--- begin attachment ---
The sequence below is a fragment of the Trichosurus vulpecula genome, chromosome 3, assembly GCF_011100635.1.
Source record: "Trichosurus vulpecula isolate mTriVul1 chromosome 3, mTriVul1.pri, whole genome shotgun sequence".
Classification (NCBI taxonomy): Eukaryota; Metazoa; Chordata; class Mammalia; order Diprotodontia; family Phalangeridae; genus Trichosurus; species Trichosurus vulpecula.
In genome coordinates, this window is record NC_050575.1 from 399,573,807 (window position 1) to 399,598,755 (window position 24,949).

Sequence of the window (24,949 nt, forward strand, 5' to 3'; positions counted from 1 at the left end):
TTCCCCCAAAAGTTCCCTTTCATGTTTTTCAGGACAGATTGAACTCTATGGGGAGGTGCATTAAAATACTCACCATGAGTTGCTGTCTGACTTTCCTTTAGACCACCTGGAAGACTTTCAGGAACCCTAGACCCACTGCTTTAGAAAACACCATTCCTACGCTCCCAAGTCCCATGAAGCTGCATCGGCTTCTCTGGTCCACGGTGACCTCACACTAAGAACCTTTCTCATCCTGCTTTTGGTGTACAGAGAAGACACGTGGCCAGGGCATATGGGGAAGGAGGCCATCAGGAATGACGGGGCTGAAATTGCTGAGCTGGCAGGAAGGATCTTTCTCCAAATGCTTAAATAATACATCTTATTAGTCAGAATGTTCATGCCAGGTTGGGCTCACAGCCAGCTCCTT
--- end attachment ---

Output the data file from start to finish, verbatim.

The sequence below is a fragment of the Trichosurus vulpecula genome, chromosome 3, assembly GCF_011100635.1.
Source record: "Trichosurus vulpecula isolate mTriVul1 chromosome 3, mTriVul1.pri, whole genome shotgun sequence".
Classification (NCBI taxonomy): Eukaryota; Metazoa; Chordata; class Mammalia; order Diprotodontia; family Phalangeridae; genus Trichosurus; species Trichosurus vulpecula.
In genome coordinates, this window is record NC_050575.1 from 399,573,807 (window position 1) to 399,598,755 (window position 24,949).

Sequence of the window (24,949 nt, forward strand, 5' to 3'; positions counted from 1 at the left end):
TTCCCCCAAAAGTTCCCTTTCATGTTTTTCAGGACAGATTGAACTCTATGGGGAGGTGCATTAAAATACTCACCATGAGTTGCTGTCTGACTTTCCTTTAGACCACCTGGAAGACTTTCAGGAACCCTAGACCCACTGCTTTAGAAAACACCATTCCTACGCTCCCAAGTCCCATGAAGCTGCATCGGCTTCTCTGGTCCACGGTGACCTCACACTAAGAACCTTTCTCATCCTGCTTTTGGTGTACAGAGAAGACACGTGGCCAGGGCATATGGGGAAGGAGGCCATCAGGAATGACGGGGCTGAAATTGCTGAGCTGGCAGGAAGGATCTTTCTCCAAATGCTTAAATAATACATCTTATTAGTCAGAATGTTCATGCCAGGTTGGGCTCACAGCCAGCTCCTT